Malan Robert Jackson

Malan Robert Jackson

1935 - 2021

Springville/Fremont, Utah - Malan Robert Jackson, loving husband, father, grandfather, great grandfather, and educator passed Thursday, July 8 in Provo, Utah from health complications. He was 86 years old.

Malan was born in Richfield, Utah May 20, 1935 to Jeremiah Worthen and Thora Taylor Jackson and was the oldest of seven children. As a young boy Malan's life was filled with adventure. While growing up in Fremont he loved fishing, hunting, exploring the rock ledges behind his home, arrowhead hunting and spending time with his father and brother Kent. He attended Brigham Young University where he met the love of his life Linda Lou Gold. They were later married in the Salt Lake City temple on August 28th 1959. Malan received his Bachelor's degree from Brigham Young University in 1960, Master's degree from the University of California, Berkeley in 1962 and his PhD from Arizona State University in 1970.

From a young age Malan lived a life of service. Taught by loving parents to follow the Savior's example he was often found helping others with their needs. At age 19 he was called to serve a mission for The Church of Jesus Christ of Latter-day Saints to the Southern Far East Mission (Japan). During the long ship journey to his mission, Joseph Fielding Smith reassigned Elder Jackson, and seven other missionaries, to reopen Hong Kong for the proselytizing of The Gospel. During his mission Malan helped begin the process of translating the Book of Mormon into Chinese.

In 1971 at the age of 34, a year after completing research in Taiwan for his PhD, Malan was called to be the first Mission President of the newly organized Taiwan Mission. He was well known by the local church leaders and loved by the members. His first and most ambitious project was to find all the inactive members and lead them back to church. He was also tasked with helping to translate the Doctrine and Covenants and the Pearl of Great Price into Chinese. Malan loved sharing The Gospel

Most of all, President Jackson was a builder. He built the first mission home, paved the way for Taiwan's first temple and acquired property across the island for the building of chapels and stake centers. Malan continued to be close to many of his missionaries throughout his life. Recently one of his missionaries shared that the thing they loved most about President Jackson was that he had "high expectations but even higher love." President Jackson's most sacred duty, as he saw it, was to help build the young missionaries into future leaders; leaders that would lift up those around them and continue his mission of love, charity and spreading the gospel.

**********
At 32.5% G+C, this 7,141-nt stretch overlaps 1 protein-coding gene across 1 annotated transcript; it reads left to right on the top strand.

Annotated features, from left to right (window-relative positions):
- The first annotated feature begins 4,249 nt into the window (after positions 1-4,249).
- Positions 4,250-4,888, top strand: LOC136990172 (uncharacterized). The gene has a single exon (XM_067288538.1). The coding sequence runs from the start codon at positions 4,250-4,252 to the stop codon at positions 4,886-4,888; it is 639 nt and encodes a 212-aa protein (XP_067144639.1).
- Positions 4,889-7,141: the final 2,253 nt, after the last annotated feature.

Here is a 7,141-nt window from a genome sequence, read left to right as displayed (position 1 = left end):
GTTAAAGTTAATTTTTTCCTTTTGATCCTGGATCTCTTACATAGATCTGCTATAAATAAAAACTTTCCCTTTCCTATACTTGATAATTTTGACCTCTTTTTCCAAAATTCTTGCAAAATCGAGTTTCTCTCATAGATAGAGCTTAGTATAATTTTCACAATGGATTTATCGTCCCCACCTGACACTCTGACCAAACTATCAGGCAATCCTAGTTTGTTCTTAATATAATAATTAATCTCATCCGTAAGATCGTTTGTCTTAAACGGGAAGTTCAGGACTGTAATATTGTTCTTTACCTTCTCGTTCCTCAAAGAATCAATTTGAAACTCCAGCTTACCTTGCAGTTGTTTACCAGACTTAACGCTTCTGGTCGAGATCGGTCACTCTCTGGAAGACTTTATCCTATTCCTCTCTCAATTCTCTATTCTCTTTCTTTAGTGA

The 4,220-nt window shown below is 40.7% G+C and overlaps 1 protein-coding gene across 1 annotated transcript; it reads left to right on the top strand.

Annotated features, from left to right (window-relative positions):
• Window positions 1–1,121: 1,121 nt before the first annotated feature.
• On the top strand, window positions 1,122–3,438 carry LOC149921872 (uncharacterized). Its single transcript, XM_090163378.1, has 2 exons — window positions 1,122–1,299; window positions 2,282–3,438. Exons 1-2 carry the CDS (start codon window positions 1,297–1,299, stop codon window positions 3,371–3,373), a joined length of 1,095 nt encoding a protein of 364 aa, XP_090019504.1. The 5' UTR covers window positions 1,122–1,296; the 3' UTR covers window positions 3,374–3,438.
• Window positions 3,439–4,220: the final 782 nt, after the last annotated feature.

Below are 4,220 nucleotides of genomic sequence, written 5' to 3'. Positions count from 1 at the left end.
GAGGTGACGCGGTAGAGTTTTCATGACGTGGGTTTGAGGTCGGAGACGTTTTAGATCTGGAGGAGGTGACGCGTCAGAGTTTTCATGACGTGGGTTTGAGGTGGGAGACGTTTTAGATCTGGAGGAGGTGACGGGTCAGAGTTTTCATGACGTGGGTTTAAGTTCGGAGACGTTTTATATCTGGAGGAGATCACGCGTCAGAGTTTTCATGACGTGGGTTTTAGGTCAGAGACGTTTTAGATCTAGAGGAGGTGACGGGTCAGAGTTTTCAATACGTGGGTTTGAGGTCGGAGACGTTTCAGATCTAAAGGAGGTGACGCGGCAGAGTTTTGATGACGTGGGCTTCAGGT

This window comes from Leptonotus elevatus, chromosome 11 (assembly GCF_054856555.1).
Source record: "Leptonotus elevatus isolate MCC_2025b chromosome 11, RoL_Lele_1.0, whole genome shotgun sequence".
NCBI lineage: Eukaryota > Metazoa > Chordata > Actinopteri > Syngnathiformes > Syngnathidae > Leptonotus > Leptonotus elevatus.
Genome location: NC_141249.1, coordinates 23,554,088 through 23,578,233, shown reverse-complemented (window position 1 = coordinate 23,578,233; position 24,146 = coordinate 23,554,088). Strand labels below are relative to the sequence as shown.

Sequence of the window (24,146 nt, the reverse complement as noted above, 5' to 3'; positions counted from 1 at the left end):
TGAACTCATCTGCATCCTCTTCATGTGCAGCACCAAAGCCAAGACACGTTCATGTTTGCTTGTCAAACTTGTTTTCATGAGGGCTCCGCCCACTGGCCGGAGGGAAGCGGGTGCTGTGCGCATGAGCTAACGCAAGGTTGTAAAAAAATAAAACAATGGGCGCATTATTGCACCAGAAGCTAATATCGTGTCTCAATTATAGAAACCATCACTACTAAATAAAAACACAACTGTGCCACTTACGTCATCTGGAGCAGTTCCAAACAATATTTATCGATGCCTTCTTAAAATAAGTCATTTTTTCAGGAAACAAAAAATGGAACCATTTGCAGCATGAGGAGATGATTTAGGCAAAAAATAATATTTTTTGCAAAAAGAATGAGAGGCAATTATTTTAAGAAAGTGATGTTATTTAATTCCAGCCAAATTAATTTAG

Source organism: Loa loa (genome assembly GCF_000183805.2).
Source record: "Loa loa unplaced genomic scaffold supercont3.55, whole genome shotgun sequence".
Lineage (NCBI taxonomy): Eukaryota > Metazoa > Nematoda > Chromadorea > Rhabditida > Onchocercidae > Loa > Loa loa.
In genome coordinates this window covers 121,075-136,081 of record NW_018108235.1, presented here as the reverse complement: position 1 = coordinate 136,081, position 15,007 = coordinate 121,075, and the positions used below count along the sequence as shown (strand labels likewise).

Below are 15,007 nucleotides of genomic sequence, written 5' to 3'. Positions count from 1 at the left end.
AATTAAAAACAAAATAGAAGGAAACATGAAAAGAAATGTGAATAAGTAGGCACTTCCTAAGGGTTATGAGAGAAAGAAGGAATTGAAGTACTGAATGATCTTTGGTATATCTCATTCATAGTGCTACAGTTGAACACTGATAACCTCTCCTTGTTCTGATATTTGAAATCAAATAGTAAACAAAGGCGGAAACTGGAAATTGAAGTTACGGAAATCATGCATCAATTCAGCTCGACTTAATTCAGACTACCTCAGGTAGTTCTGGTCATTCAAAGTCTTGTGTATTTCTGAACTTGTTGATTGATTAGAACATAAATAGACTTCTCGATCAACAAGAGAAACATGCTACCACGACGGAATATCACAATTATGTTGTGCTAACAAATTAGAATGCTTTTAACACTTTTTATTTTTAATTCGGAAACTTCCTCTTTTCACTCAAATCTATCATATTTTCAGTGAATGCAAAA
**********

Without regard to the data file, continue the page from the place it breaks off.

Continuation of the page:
Malan continued his life of service through many different church callings. One of his favorite callings was serving for five years at the Missionary Training Center. Working at the MTC reminded Malan how much he loved working with missionaries and being involved in the development of future young leaders.

Shortly after Malan served at the MTC, Malan and Linda were called as missionaries to Mongolia where they loved working with the Mongolian people. Malan had first started working with the Mongolian people with their higher education programs in 1998. Malan was assigned to contact returned missionaries to get them re-involved with the church and Linda was assigned to establish family history centers in Mongolia and teach members how to do genealogy research.

He made countless friends during his many years in Hong Kong, Taiwan, Mongolia and China. He received many honors in his life including Honorary Consul for Mongolia, Friend of Mongolia Award from the President of Mongolia, the Brigham Young University Emeriti Award and served as the Chairman of the Board for Blue Cross-Blue Shield of Utah. Malan loved everyone he met and lovingly served them throughout his entire life.

He is survived by his wife Linda Lou Gold Jackson and eight children: Deborah Lin and Bruce Mason of Kaysville, Utah; Andrew Kent and Anne Elizabeth Jackson of Springville, Utah; Rebekah Li Jackson Trammell of Springville, Utah; Chen Hai and Liwen Han of Holladay, Utah; Elizabeth Lan and Lemuel Pedro of Sedona, Arizona; Tamar Ling and Les Allen of Springville, Utah; Joseph Malan and Stephanie Peay Jackson of Salem, Utah; and Joshua William and Catherine Marie Jackson of Orem, Utah. He and his wife have 26 grandchildren and 21 great grandchildren. He is also survived by his sisters: Verlene J. Clark, Kathy and Dan Howlett, all of Orem; Judy and Don Ekker of South Jordan; Sandra J. New and Miriam L. Jackson, both of Fremont.

He was preceded in death by his father Jeremiah Worthen Jackson, mother Thora Taylor Jackson Kammeyer, sister Ann Avon Jackson and brother Kent Worthen Jackson.

There will be two services. The first will be Friday, July 16 with a viewing from 2:00 to 3:30 p.m. and the service at 4:00 p.m. at the Hobble Creek West LDS Stake Center located at 555 S. Averett Avenue in Springville, Utah. The second will be Monday, July 19 with a viewing from 11:00 a.m. to 12:30 p.m. and the funeral at 1:00 p.m. at the Fremont LDS Chapel located at 24 S. 100 W. Fremont, Utah across from Worthen's Mercantile.

Burial will be in the Fremont Cemetery under the care of the Springer Turner Funeral Home of Richfield and Salina, Utah.

Linda has asked that due to her health concerns and the current pandemic that everyone please wear a mask while indoors during the viewings and funerals.

In lieu of flowers, the family prefers donations be made to The Church of Jesus Christ of Latter-day Saints Perpetual Education Fund https://philanthropies.churchofjesuschris

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